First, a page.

Life with a Traumatic Brain Injury

Friday, August 4, 2017

Life with a Traumatic Brain Injury

Written by Malman Law, reviewed by Steve J. Malman.

traumatic brain injury (TBI), ranges from mild to severe. However, what most people do not realize is that these types of injuries can last a victim for the rest of their lives – even if they have a mild concussion.

Most people, including injured victims, are unaware of the true scope of a TBI injury. TBIs are quite common, but are often missed during an initial examination. In emergency situations, doctors are more focused on saving the patient’s life rather than discovering a TBI.

Before technology was around to monitor intracranial pressure, the rate of death from a TBI was dramatic in the emergency room setting. While the technology has increased and doctors can better predict TBI complications, people with a TBI could suffer for months, years, or the rest of their lives.

The symptoms and complications that stem from this very serious injury will impact a person emotionally, socially, romantically, and even professionally. Some injuries are so severe that the patient never returns to work. Some cannot spend time with their children, and other times they cannot take care of themselves.

Regardless, when a TBI is caused by someone’s negligence, victims do have options. Speaking with a personal injury attorney is the first step toward ensuring you and your loved ones receive compensation for your TBI and the long-term consequences of that injury.

The Emotional Impact of a TBI

After a TBI, the brain, depending on where the injury occurred, could change a person’s emotions dramatically. Just some issues that affect the emotional aspect include:

  • Difficulty controlling mood swings and emotional outbursts. The brain helps keep a person from becoming too intense or experiencing emotional outbursts. However, when someone suffers from a TBI, they may notice that they are on a constant emotional roller coaster. They could be happy, sad, upset, depressed, angry, and continue cycling throughout the day.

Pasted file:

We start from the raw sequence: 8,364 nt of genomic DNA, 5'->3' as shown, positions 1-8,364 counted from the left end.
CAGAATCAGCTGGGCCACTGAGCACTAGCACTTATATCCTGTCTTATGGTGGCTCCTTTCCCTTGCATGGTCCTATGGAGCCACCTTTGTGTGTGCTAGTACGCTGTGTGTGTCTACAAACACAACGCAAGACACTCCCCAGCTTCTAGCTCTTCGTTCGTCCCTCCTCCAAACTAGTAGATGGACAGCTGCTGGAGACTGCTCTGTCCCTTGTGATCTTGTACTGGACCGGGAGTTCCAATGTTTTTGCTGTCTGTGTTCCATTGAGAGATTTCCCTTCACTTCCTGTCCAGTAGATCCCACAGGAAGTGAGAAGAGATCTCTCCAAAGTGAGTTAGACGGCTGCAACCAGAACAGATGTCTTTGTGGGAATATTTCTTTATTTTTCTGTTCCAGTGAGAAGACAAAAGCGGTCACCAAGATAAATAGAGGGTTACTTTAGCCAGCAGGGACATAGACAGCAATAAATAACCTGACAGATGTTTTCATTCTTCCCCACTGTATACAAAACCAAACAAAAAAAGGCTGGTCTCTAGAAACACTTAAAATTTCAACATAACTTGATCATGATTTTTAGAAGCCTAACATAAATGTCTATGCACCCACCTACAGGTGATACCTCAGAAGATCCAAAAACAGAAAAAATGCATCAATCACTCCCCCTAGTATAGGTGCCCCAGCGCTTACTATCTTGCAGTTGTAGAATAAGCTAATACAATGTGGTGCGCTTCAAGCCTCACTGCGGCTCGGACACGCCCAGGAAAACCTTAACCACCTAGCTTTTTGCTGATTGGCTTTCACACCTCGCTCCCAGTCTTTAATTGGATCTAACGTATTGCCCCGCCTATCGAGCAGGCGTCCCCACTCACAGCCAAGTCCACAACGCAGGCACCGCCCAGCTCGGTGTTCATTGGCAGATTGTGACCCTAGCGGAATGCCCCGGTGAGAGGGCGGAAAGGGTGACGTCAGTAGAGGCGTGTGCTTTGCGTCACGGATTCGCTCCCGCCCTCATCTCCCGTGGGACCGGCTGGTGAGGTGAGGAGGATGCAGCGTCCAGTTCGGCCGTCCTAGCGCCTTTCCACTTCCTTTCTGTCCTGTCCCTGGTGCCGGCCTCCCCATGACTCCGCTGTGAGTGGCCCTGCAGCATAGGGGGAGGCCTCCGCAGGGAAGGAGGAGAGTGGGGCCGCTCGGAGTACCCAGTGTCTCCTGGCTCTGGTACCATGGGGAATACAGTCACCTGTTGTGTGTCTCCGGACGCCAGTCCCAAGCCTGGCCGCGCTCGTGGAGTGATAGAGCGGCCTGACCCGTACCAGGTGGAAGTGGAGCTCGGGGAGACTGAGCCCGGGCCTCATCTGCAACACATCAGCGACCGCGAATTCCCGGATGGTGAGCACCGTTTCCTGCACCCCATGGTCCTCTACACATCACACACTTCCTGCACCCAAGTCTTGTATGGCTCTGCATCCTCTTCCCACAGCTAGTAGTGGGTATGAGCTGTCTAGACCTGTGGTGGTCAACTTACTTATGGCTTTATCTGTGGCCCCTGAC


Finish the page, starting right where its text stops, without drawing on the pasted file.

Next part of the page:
• Severe anxiety. Anxiety is a feeling of fear or nervousness that is unnecessary for the situation, and very common for those with a TBI. Some will feel anxious without knowing why, while others may suffer from a post-traumatic stress disorder (PTSD).
  • Severe to mild depression. TBI victims could feel sad or depressed, especially after they realize that they cannot do the things they did before their injury. However, those feelings could eventually escalate into serious depression. For some, it could be so bad that they contemplate suicide.
  • Irritability and temper outbursts. Even a person who was normally calm and never upset could find themselves unable to control their irritability and temper. They may have injuries to the brain that affect the controls of their emotional output, or they may be feeling isolated, tired, and in pain.

How Family and Friends Can Help

Family members must be understanding about the fact that their loved one is going through a physical, emotional, and mental injury. They should not take the outbursts or emotional changes personally, and should make every attempt to refrain from arguing or provoking outbursts.

Thinking and Cognitive Impacts of a TBI

A traumatic brain injury does not just impact a person’s emotions, but can also affect their ability to think and process what they have learned. Cognitive problems are quite common after a TBI. The human brain needs cognition to think rationally, choose, understand, and even retain information. A TBI can lead to difficulty with:

  • Controlling impulses
  • Being patient
  • Reasoning
  • Problem-solving
  • Attention and concentration
  • Planning
  • Memory
  • Learning new things
  • Speech

When a person has a TBI, they may find that they cannot focus or pay attention. If they need to take on more than one task, they could become easily frustrated. Also, a person may be easily distracted and have a limited attention span after their injury. Long conversations or sitting still for long periods of time become difficult, and finishing a project or multi-tasking are often impossible.

Sleep Problems and TBIs

Another long-term complication that stems from a TBI is sleep issues. When the body sleeps, the brain recharges. Proper sleep is what allows the body to enter sleep rhythm cycles and refresh itself. When someone has a TBI, they require extra sleep so that their brain can properly heal. Even a mild traumatic brain injury, however, can disrupt a person’s sleep.

The brain may have a difficult time using the natural chemicals it needs to stay asleep or fall asleep. Also, a TBI victim may have difficulty with their sleep rhythms, leading to unhealthy sleep patterns.

Dreaming, breathing, and leg movements while asleep are also affected by a TBI, which means restless sleep. Typically, as the TBI heals, a person will start to resume normal sleep patterns. However, serious TBIs could result in permanent difficulties with sleep, and the victim may require special medications to fall or stay asleep.

The Physical Effects of a TBI

TBIs are not just emotional, mental, and sleep disruptors. In fact, a TBI has numerous physical symptoms that can dramatically impact a person’s quality of life.